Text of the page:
Vox is by far the largest YouTube channel on this list, with over 10.5 million subscribers and a parent company (Vox Media) that covers a wide range of news and opinion topics. The main Vox YouTube is an “explanatory journalism” medium that delves into topics and explains why they matter, going beyond the “current event of the day” type of coverage you’ll find in most mainstream news outlets. public.
A subcategory of Vox’s YouTube channel is “Urban Planning and Transportation” which has 50 videos in a dedicated playlist. Some of these topics cover travel, public transport, architecture, gentrification and more. They also manage to keep everything pretty concise with the video clocking in mostly between five and ten minutes, making for a very easy watch.
A good place to dive into Vox would be with their recent video titled In defense of the “gentrification building”, which tackles the current housing supply crisis across the United States, how we got here and how high-density development can contribute to the solution even though most people see this type of architecture as part of the problem.
If you’re more into construction, then the B1M is for you. Hosted by Fred Mills, the B1M covers building trends and topics from around the world. Many videos focus on transportation infrastructure, multi-billion dollar engineering projects, and advanced energy efficiency technologies.
The most popular B1M video of all time (at the time of publication) is titled “Norway’s $47BN Coastal Highway” with over 18.4 million views. And while interesting, that doesn’t apply much to life in Columbus.
Instead, a good place to chime in might be this Highway Teardown video that examines how many American cities are reclaiming pieces of their cityscapes that were previously destroyed with mid-century highway projects via the ” urban renovation”.
Another newcomer, Adam Something, has been posting video essays on YouTube for just over a year. Unlike many of the other recommendations on this list, much of its content is politically charged and heavily opinionated, so take that with a grain of salt. That being said, many of his takes on Elon Musk and the city of Dubai are both informative and entertaining if you don’t mind seeing the status quo challenged a bit.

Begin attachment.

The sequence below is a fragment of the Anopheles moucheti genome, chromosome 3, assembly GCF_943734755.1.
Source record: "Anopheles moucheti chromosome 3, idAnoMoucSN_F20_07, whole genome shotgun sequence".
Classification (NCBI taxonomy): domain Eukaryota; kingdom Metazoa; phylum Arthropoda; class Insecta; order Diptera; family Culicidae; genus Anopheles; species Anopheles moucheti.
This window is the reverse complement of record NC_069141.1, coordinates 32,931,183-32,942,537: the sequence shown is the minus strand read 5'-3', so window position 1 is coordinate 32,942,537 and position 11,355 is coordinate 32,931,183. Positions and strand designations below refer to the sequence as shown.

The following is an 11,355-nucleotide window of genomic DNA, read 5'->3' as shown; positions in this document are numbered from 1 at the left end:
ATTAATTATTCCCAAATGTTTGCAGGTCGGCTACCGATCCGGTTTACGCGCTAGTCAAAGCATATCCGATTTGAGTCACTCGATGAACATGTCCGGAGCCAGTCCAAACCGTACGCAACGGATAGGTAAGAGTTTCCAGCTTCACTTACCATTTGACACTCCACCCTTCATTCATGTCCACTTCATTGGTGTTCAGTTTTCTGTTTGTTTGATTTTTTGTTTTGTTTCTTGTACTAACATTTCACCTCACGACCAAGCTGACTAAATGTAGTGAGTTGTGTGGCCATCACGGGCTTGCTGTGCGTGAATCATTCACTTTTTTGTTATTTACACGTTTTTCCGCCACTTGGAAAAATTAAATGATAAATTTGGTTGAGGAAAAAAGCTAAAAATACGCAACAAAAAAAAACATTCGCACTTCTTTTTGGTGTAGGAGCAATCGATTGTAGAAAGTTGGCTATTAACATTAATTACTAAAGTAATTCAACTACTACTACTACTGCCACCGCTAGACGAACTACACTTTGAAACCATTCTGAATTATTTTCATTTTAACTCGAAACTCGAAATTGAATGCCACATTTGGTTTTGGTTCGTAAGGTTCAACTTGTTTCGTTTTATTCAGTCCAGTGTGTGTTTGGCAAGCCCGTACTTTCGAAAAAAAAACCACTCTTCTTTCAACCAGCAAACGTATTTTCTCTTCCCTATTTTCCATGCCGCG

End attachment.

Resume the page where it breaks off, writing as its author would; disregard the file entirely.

Some of the topics in Adam Something’s urban planning video include various types of alternative transportation systems (like the monorail and electric buses), the energy efficiency of skyscrapers versus mid-rise buildings, and the implementation of “superblocks” in Barcelona and how they could improve urban spaces in America.
A good video to start with Adam Something is his essay titled “How Our Streets Were Stolen From Us”, which delves into the story of how public streets were transformed from places made for people to places made for cars. . There are great history lessons in this one, and an interesting perspective on topics like jaywalking that aren’t always revisited in modern urban planning efforts.
Architecture with Stewart / Stewart Hicks
Last but not least, Architecture With Stewart is another new channel that started publishing in late 2020, with a variety of interesting viewpoints on architecture and architecture-adjacent topics. Many of these videos do a great job of explaining architectural trends to the general public in an interesting and entertaining way. Stewart is an Associate Professor in the School of Architecture at the University of Illinois at Chicago, and his background as a teacher is evident in the presentation of this material.
Stewart’s most popular video…”The Bewildering Architecture of Indoor Cities” has over 1.6 million views at the time of publication, which explores Chicago’s unique “Pedway” and the pros and cons of these types of buildings. “liminal” interior spaces found in shopping malls, airports, convention centers and other locations around the world.
A great video to start with on Stewart’s channel is the “Why Are Build Styles So Confusing?” below, which is a 14-minute introduction to the basics of architectural design, the functions built into many classic styles, and the modern contextualization of style definitions.
What other urban planning, transportation, architecture or urban planning YouTube channels do you follow? Leave a comment below and share your favorite videos!